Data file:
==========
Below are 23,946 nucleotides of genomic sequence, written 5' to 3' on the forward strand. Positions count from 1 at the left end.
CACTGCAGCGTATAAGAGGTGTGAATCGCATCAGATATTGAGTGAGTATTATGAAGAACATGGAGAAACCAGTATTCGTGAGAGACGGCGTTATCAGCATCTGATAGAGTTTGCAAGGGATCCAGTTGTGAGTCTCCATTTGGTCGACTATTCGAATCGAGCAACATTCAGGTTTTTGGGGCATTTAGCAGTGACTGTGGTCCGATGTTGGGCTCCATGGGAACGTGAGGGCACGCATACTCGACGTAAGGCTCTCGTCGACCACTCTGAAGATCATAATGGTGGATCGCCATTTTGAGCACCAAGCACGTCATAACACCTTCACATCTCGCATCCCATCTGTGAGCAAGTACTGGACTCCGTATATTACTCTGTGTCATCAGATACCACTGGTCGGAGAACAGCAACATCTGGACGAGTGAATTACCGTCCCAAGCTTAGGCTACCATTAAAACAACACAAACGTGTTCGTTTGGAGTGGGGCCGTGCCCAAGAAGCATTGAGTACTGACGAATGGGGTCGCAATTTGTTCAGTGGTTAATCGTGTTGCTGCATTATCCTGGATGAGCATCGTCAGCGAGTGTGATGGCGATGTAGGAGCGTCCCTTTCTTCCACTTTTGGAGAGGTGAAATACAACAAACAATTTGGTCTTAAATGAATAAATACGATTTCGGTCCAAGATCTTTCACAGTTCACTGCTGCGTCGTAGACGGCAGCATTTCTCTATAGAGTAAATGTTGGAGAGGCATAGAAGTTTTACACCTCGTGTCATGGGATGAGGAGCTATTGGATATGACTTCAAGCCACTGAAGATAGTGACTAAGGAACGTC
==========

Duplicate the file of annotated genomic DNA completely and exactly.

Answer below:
Below are 23,946 nucleotides of genomic sequence, written 5' to 3' on the forward strand. Positions count from 1 at the left end.
CACTGCAGCGTATAAGAGGTGTGAATCGCATCAGATATTGAGTGAGTATTATGAAGAACATGGAGAAACCAGTATTCGTGAGAGACGGCGTTATCAGCATCTGATAGAGTTTGCAAGGGATCCAGTTGTGAGTCTCCATTTGGTCGACTATTCGAATCGAGCAACATTCAGGTTTTTGGGGCATTTAGCAGTGACTGTGGTCCGATGTTGGGCTCCATGGGAACGTGAGGGCACGCATACTCGACGTAAGGCTCTCGTCGACCACTCTGAAGATCATAATGGTGGATCGCCATTTTGAGCACCAAGCACGTCATAACACCTTCACATCTCGCATCCCATCTGTGAGCAAGTACTGGACTCCGTATATTACTCTGTGTCATCAGATACCACTGGTCGGAGAACAGCAACATCTGGACGAGTGAATTACCGTCCCAAGCTTAGGCTACCATTAAAACAACACAAACGTGTTCGTTTGGAGTGGGGCCGTGCCCAAGAAGCATTGAGTACTGACGAATGGGGTCGCAATTTGTTCAGTGGTTAATCGTGTTGCTGCATTATCCTGGATGAGCATCGTCAGCGAGTGTGATGGCGATGTAGGAGCGTCCCTTTCTTCCACTTTTGGAGAGGTGAAATACAACAAACAATTTGGTCTTAAATGAATAAATACGATTTCGGTCCAAGATCTTTCACAGTTCACTGCTGCGTCGTAGACGGCAGCATTTCTCTATAGAGTAAATGTTGGAGAGGCATAGAAGTTTTACACCTCGTGTCATGGGATGAGGAGCTATTGGATATGACTTCAAGCCACTGAAGATAGTGACTAAGGAACGTC